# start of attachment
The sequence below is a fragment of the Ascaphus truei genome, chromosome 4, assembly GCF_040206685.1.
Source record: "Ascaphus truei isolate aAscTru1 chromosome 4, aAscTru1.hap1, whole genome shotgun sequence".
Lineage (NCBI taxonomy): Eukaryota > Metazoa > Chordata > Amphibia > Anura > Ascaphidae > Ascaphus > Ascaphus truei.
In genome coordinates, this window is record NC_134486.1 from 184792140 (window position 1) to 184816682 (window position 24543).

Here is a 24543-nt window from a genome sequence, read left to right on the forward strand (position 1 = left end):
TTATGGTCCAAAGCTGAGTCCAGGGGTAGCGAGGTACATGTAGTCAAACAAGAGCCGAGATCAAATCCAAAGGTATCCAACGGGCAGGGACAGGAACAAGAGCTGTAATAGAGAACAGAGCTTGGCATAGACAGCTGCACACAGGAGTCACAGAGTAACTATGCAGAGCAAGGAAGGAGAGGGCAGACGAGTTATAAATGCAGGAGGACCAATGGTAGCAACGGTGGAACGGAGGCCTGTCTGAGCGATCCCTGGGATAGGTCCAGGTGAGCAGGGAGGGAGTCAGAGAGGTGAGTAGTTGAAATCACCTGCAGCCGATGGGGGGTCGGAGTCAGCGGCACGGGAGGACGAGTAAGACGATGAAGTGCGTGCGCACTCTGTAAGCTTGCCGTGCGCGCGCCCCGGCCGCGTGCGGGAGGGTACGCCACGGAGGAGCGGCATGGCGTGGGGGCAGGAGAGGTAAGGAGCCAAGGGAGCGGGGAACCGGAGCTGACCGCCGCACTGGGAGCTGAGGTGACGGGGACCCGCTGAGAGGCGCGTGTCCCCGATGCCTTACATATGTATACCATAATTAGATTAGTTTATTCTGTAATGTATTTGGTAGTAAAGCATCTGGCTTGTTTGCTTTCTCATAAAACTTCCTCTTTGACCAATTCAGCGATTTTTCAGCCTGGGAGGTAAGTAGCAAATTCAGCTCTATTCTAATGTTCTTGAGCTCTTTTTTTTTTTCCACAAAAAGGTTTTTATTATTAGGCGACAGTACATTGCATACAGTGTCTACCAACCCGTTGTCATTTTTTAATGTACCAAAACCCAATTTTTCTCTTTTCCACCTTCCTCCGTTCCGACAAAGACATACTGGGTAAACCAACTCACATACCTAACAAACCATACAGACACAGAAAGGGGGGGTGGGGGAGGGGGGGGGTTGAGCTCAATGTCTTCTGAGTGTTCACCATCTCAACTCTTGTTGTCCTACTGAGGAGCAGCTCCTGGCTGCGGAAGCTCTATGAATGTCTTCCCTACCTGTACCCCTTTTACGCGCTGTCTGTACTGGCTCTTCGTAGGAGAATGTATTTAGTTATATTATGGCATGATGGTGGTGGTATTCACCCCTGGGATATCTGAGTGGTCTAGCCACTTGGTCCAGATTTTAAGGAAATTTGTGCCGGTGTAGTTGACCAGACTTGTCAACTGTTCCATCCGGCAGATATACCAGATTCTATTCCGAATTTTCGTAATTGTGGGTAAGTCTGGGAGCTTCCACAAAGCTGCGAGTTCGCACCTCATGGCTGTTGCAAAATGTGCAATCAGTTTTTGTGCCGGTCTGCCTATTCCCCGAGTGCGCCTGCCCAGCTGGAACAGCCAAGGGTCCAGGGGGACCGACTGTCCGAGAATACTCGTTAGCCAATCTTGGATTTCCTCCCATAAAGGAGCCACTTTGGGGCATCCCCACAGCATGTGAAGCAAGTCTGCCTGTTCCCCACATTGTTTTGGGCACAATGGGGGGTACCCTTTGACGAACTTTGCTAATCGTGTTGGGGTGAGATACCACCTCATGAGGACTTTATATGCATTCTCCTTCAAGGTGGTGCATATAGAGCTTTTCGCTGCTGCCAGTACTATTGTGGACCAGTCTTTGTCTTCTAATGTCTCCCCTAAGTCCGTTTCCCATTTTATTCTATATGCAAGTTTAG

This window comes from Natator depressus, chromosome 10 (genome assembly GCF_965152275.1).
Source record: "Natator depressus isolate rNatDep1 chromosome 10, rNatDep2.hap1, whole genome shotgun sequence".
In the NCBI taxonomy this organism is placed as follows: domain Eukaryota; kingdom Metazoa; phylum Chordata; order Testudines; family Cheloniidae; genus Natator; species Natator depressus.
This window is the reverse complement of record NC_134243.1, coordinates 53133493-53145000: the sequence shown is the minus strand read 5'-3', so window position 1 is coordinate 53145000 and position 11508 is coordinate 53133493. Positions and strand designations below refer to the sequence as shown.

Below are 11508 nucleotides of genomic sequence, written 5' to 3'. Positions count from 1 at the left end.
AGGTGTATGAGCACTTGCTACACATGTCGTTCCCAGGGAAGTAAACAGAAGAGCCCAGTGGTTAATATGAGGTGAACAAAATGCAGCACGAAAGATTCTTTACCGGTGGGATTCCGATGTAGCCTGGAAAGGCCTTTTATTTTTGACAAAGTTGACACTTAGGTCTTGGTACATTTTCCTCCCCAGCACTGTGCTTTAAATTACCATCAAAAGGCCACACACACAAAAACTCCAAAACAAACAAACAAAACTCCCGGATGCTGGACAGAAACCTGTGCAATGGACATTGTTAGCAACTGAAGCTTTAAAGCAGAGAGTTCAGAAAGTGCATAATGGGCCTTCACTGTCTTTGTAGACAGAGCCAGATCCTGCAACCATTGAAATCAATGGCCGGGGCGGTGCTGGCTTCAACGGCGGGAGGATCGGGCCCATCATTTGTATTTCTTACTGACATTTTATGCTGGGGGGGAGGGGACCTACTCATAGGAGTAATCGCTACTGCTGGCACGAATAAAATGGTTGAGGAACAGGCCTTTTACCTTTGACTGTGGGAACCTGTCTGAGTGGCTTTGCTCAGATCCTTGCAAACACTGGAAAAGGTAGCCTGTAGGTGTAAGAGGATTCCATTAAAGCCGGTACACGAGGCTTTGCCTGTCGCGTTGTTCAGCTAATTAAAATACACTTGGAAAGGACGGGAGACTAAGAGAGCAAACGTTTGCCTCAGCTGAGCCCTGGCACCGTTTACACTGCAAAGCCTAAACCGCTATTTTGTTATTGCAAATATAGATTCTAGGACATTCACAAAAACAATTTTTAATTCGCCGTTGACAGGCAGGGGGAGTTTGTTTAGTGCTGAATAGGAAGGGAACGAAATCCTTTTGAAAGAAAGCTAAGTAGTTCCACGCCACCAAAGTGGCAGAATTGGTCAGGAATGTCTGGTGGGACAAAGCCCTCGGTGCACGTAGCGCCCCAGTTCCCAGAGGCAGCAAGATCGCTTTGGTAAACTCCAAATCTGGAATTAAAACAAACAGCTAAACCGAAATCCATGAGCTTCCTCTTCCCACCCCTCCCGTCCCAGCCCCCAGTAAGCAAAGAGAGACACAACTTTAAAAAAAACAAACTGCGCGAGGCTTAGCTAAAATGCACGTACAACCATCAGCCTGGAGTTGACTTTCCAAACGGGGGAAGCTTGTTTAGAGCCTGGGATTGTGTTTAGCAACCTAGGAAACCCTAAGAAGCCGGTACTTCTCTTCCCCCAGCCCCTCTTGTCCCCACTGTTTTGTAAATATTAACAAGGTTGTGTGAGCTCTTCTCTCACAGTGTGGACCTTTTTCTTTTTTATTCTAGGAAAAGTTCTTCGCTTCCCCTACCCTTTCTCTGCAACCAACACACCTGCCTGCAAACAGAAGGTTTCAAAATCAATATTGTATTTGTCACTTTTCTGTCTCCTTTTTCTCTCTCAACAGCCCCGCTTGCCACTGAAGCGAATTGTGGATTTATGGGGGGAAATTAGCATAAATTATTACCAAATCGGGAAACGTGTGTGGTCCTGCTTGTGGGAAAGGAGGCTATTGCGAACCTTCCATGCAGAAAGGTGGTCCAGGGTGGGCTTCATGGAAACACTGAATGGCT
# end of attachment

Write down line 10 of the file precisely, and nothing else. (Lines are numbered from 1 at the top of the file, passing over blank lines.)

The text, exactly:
This window is the reverse complement of record NC_134243.1, coordinates 53133493-53145000: the sequence shown is the minus strand read 5'-3', so window position 1 is coordinate 53145000 and position 11508 is coordinate 53133493. Positions and strand designations below refer to the sequence as shown.